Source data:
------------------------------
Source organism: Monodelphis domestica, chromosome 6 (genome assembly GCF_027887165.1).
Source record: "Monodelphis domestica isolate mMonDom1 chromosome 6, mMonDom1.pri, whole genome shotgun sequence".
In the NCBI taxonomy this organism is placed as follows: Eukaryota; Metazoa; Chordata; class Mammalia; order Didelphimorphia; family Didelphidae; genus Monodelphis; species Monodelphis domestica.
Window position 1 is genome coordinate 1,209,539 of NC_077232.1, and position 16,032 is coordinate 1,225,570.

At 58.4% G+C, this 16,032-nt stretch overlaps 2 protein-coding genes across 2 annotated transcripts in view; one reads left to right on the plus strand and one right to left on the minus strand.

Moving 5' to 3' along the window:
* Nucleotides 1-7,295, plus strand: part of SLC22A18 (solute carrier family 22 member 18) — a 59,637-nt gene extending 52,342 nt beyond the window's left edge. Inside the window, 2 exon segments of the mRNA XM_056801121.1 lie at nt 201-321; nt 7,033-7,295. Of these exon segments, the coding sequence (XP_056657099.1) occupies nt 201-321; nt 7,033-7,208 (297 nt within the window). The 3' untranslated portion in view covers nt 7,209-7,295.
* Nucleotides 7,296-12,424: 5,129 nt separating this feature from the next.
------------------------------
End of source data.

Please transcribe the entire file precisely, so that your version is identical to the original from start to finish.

Source organism: Monodelphis domestica, chromosome 6 (genome assembly GCF_027887165.1).
Source record: "Monodelphis domestica isolate mMonDom1 chromosome 6, mMonDom1.pri, whole genome shotgun sequence".
In the NCBI taxonomy this organism is placed as follows: Eukaryota; Metazoa; Chordata; class Mammalia; order Didelphimorphia; family Didelphidae; genus Monodelphis; species Monodelphis domestica.
Window position 1 is genome coordinate 1,209,539 of NC_077232.1, and position 16,032 is coordinate 1,225,570.

At 58.4% G+C, this 16,032-nt stretch overlaps 2 protein-coding genes across 2 annotated transcripts in view; one reads left to right on the plus strand and one right to left on the minus strand.

Moving 5' to 3' along the window:
* Nucleotides 1-7,295, plus strand: part of SLC22A18 (solute carrier family 22 member 18) — a 59,637-nt gene extending 52,342 nt beyond the window's left edge. Inside the window, 2 exon segments of the mRNA XM_056801121.1 lie at nt 201-321; nt 7,033-7,295. Of these exon segments, the coding sequence (XP_056657099.1) occupies nt 201-321; nt 7,033-7,208 (297 nt within the window). The 3' untranslated portion in view covers nt 7,209-7,295.
* Nucleotides 7,296-12,424: 5,129 nt separating this feature from the next.